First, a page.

Flavoured oils come in many shapes and tastes: basil, mint, chili, garlic, chili-garlic, ginger... The imagination seems to be the limit, but the store bought ones seem a bit, well, flat, oftentimes, and they usually only come in quantities that they either go bad before they are used up, or get stale and boring toward the end as they have been left open for so long. So, why not make your own? Good thing that you asked that, because that is exactly what I planned on doing.

Spice mixes before roasting

The spices are roasted in the oven until crisp and flavourful. And just because spices are really beautiful, here are a couple of gratuitous closeups of the interesting spice landscape.

Gratuitous spice closeup

Another gratuitous spice closeup

After roasting, the spices are ground to help extract flavour from them in the oil. Grounding the chili spices has to be the most sneeze-inducing thing I have ever done in my life.

Ground chili spices in mortar

The spice mix is put into a vacuum bag, the oil is added and it is cooked sous vide for 8 hours at 70°C to pasteurise the oil and the spice mix. Sealing it in using a simple home vacuum sealer is impossible as it would just suck up the oil (unless you use some clever multi-bag tricks to avoid leakage), so instead I used water to displace the air out of the bag, but none of our pots were big enough to fit the entire spice-oil mix, so finally we had to use my daughter's bathtub to get enough water depth (long live practical solutions). Cooking it sous vide at this temperature makes the oil keep a lot longer than it normally does when not cooking it. It is then stored in the fridge for another 12 hours to allow the flavours to really develop in the oil.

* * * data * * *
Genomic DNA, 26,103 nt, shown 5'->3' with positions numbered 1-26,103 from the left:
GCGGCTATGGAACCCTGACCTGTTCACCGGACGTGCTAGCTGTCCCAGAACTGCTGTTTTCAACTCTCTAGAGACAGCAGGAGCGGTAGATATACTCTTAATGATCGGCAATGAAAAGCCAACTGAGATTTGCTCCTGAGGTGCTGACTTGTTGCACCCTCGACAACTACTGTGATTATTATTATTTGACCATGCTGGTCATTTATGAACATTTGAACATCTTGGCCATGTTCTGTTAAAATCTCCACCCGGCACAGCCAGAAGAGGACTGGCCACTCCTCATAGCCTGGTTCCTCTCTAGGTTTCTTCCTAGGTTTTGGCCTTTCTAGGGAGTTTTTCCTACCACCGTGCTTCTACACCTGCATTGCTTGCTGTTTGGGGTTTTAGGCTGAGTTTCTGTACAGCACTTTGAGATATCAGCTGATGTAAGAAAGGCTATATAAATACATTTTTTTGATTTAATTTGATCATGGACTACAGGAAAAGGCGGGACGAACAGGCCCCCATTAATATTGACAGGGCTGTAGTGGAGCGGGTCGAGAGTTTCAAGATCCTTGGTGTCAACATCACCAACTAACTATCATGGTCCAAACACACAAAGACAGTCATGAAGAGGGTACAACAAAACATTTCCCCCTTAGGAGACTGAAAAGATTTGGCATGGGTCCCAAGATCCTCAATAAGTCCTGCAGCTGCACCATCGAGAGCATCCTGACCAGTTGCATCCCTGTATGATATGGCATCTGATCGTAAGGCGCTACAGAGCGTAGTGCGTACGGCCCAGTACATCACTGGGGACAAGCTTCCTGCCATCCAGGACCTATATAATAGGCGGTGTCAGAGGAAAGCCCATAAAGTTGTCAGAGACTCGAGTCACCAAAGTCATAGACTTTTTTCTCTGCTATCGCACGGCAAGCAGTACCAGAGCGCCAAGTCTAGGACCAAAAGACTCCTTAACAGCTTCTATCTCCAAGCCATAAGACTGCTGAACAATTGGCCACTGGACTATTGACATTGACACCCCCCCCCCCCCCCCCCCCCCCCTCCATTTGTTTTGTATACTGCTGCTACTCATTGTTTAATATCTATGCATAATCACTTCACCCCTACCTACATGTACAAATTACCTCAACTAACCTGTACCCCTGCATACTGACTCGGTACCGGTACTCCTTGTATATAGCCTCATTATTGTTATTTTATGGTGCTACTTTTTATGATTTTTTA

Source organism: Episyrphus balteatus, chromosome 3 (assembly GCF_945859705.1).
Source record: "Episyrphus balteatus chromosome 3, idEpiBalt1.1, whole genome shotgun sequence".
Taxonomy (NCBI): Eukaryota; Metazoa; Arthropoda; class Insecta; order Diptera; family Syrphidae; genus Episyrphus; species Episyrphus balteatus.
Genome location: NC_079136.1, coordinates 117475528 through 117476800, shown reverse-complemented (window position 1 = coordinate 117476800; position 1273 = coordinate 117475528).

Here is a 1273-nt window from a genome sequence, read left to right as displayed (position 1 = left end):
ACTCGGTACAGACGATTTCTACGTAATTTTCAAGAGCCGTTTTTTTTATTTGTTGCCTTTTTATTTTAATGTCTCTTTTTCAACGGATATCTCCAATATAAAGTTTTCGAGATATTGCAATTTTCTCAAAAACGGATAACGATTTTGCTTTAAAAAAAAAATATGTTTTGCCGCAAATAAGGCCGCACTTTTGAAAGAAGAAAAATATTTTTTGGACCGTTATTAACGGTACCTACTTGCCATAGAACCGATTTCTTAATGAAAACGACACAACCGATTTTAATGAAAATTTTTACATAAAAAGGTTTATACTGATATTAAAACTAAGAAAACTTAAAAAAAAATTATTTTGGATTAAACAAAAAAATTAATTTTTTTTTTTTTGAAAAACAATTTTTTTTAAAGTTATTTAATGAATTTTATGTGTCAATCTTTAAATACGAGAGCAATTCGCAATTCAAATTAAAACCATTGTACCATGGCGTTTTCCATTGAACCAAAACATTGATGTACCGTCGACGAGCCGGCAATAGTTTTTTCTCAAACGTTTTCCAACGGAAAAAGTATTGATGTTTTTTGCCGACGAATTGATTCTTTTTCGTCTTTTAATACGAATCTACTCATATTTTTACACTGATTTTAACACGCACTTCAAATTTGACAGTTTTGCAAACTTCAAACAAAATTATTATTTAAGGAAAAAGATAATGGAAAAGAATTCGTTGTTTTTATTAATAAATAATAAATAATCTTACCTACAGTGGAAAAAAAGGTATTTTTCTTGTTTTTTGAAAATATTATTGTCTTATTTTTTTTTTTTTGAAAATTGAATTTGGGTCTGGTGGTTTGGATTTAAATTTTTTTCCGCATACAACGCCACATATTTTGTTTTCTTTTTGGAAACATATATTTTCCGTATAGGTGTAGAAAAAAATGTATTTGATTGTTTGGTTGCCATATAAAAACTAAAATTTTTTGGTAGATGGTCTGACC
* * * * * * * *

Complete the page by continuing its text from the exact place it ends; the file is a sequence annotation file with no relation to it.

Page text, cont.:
Chilled chili oil

The vacuum bags are highly glossy so it proved impossible to take a photo without a lot of highlights. It is then strained through a cheese cloth and nicely bottled up.

Finished chili oil

I tried to show that the oil is, in reality, entirely transparent and light in colour, but despite my best efforts it looks a bit murky in the shot here. After being bottled, I tried a bit of it on its own on a tea spoon (perhaps a quarter of a tea spoon). The taste started as "oh, this is quite pleasant", "why, this has a bit of a hot aftertaste, but not too bad", "air, I need air". It is, indeed, incredibly hot, and a few drops of it suffices to make your entire dish pleasantly spicy. This size batch of chili oil is much too much for a single family to consume all by itself, unless you really love spicy food, but as a benefit, you can bottle it up in small bottles (remember to soak them in boiling water to kill any bacteria first) and give them as gifts to friends and family.